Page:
Apple and Samsung agree to settle all non-US litigationIn a joint statement issued on Tuesday, Apple and Samsung said they have dropped all ongoing patent litigation outside of the U.S., a move that could save both companies millions of dollars in legal fees from protracted court proceedings.
The release, obtained by various press outlets and subsequently reported by the Financial Times, notes Apple and Samsung have agreed to a truce that applies to cases in Australia, France, Germany, Italy, Japan, the Netherlands, South Korea and the UK.
From the statement:
Apple and Samsung have agreed to drop all litigation between the two companies outside the United States.
This agreement does not involve any licensing arrangements, and the companies are continuing to pursue the existing cases in US courts.
As noted, licensing agreements concerning infringed and accused-infringed intellectual property are not included in the ceasefire. Without such deals in place, there is nothing standing in the way of either company lodging lawsuits in new venues, though the undisclosed deal may contain clauses that restrict such behavior.
By dissolving all international cases, Apple and Samsung will likely focus their efforts on two California court trials, both of which are now in the appeals phase. Apple was handed a pair of victories in its Apple v. Samsung court actions, with the first jury deciding on a verdict ultimately worth $120 million for infringing Apple's patents.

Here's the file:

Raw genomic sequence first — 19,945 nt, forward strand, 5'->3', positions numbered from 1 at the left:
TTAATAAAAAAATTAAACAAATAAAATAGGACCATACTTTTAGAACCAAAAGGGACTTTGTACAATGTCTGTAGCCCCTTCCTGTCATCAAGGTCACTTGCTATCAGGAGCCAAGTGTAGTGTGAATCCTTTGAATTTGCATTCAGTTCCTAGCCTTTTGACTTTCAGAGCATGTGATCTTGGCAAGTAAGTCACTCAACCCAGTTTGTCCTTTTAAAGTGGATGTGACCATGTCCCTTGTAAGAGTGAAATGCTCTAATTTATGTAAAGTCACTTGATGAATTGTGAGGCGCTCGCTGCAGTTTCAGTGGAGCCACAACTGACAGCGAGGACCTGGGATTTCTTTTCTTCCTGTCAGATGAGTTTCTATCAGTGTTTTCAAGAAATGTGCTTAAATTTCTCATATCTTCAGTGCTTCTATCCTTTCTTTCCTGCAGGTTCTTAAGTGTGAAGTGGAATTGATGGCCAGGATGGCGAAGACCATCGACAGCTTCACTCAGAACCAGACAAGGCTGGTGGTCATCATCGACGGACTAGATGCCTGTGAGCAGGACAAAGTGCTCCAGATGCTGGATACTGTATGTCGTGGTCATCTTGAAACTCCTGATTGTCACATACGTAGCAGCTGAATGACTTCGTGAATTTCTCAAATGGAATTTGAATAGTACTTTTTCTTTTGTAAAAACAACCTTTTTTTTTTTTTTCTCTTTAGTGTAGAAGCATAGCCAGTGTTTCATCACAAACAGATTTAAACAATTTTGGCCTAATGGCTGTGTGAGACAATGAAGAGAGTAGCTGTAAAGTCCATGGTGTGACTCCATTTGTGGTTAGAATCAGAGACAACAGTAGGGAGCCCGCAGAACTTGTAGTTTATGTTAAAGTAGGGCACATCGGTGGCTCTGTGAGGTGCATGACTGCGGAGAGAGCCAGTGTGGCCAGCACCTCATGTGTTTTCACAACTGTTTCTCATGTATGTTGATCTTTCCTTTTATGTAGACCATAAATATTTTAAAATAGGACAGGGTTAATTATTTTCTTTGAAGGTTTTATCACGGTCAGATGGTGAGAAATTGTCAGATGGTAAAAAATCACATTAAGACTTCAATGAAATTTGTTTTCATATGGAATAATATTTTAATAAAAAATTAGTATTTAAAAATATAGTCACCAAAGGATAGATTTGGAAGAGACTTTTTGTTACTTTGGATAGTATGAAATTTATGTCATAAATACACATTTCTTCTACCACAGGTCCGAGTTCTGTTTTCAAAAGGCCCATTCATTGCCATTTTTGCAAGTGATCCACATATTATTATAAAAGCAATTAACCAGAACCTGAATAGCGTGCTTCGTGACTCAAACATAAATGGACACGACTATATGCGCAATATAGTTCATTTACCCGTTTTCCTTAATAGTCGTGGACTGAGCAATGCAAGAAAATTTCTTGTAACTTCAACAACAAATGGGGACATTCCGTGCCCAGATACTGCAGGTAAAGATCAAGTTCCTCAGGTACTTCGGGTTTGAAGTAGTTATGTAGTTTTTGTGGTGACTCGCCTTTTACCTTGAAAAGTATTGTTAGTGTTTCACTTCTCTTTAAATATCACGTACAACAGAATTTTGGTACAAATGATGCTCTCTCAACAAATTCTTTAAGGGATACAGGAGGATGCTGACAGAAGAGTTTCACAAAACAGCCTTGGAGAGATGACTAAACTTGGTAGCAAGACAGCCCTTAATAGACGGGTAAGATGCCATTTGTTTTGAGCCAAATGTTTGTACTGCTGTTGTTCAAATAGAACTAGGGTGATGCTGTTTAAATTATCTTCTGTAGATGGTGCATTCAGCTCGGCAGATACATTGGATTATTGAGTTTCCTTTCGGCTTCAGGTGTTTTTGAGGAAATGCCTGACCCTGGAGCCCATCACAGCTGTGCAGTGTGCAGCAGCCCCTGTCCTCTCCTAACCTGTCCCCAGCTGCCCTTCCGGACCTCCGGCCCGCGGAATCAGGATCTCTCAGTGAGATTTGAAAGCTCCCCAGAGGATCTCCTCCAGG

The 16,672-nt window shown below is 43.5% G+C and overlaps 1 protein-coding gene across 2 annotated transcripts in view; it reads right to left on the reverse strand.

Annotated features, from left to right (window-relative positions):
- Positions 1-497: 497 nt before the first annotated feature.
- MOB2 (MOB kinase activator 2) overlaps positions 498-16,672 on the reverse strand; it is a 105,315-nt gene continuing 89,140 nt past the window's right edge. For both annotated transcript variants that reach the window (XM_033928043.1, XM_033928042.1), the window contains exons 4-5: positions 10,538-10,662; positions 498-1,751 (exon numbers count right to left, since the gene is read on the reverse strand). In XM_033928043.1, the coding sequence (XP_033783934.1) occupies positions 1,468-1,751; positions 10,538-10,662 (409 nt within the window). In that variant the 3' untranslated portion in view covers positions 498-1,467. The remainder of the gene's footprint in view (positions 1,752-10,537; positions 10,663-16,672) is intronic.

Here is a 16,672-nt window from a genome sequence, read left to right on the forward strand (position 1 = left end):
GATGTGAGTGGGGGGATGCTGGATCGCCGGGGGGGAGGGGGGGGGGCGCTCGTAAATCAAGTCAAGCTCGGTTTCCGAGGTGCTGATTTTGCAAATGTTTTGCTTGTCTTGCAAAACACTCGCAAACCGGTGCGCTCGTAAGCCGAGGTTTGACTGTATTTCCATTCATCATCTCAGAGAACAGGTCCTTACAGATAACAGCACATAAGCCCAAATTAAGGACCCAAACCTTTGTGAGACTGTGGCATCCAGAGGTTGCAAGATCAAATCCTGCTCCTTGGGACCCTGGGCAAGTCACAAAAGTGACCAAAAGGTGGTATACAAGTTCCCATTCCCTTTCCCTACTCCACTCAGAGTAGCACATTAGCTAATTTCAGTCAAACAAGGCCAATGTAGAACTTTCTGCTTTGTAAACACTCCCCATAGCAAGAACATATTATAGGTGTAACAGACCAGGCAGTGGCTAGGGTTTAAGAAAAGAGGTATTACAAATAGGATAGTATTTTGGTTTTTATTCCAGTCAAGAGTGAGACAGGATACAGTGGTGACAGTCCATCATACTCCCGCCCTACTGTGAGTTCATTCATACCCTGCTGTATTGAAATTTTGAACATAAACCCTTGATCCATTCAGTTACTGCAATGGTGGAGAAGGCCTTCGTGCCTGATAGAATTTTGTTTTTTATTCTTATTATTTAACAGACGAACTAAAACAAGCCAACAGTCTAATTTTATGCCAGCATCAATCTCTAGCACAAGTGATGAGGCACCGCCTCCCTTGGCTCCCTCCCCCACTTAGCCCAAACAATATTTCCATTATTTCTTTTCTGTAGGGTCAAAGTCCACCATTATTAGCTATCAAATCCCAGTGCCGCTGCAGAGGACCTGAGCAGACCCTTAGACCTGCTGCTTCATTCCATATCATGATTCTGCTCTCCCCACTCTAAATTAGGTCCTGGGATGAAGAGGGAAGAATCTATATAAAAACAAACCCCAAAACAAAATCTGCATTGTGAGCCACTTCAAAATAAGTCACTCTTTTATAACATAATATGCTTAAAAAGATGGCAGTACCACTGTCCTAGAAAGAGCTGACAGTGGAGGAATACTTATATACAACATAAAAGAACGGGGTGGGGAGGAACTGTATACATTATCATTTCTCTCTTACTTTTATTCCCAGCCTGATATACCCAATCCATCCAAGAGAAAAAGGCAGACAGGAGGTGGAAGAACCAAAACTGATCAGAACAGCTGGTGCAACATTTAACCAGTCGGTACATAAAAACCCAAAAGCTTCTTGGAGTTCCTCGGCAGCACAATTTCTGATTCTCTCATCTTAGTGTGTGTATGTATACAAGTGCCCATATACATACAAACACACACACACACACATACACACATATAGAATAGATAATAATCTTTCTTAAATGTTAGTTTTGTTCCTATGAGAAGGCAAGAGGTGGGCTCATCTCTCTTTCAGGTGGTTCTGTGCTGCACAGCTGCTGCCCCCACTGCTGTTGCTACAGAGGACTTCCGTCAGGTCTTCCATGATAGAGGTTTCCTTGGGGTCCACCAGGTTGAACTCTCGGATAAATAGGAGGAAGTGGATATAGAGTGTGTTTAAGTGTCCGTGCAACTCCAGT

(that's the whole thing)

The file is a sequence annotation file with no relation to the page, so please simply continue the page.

The most recent development in California came last week when Apple dropped a cross-appeal that sought a permanent injunction against Samsung products found to be in infringement of certain IP.
The companies' epic legal struggle began in April 2011, when Apple sued Samsung for copying the look and feel of its iPhone and iPad devices with multiple products including those from the flagship Galaxy lineup. From there, the patent war quickly spread beyond U.S. borders to include suits and countersuits filed in ten countries spanning across four continents.
Today's news smacks of another recent high-profile peace treaty in which Apple and Google's Motorola agreed to drop ongoing lawsuits related to smartphone technology, vowing to work together on patent reform.